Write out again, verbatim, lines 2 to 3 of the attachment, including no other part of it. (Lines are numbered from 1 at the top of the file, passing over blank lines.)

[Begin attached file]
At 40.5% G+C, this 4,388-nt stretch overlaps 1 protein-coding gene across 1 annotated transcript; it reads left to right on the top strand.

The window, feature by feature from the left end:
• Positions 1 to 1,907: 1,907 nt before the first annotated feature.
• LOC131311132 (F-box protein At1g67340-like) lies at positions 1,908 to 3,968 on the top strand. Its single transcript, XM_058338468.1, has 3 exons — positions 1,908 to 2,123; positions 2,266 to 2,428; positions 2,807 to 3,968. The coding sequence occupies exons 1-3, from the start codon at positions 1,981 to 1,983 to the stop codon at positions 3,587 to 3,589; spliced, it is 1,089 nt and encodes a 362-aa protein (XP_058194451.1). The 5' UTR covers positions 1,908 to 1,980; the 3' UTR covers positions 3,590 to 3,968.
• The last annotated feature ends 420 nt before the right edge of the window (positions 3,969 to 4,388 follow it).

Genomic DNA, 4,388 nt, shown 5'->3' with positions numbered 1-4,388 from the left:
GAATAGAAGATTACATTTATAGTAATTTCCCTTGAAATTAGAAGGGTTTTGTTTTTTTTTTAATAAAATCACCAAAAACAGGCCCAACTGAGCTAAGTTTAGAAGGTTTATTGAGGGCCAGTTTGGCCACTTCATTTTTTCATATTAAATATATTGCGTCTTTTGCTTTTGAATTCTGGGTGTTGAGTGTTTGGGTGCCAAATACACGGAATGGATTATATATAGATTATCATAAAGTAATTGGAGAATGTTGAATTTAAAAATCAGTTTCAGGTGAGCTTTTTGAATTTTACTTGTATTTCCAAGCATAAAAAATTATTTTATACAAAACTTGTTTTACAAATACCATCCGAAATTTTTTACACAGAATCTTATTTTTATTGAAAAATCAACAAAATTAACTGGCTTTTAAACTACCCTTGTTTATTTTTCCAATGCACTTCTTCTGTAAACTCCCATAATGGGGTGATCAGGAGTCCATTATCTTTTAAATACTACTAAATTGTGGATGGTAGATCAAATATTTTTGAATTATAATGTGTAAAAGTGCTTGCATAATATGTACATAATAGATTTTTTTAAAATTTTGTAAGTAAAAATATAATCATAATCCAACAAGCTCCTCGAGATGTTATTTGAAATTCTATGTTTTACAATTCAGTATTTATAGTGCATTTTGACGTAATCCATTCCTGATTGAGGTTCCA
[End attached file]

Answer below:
The window, feature by feature from the left end:
• Positions 1 to 1,907: 1,907 nt before the first annotated feature.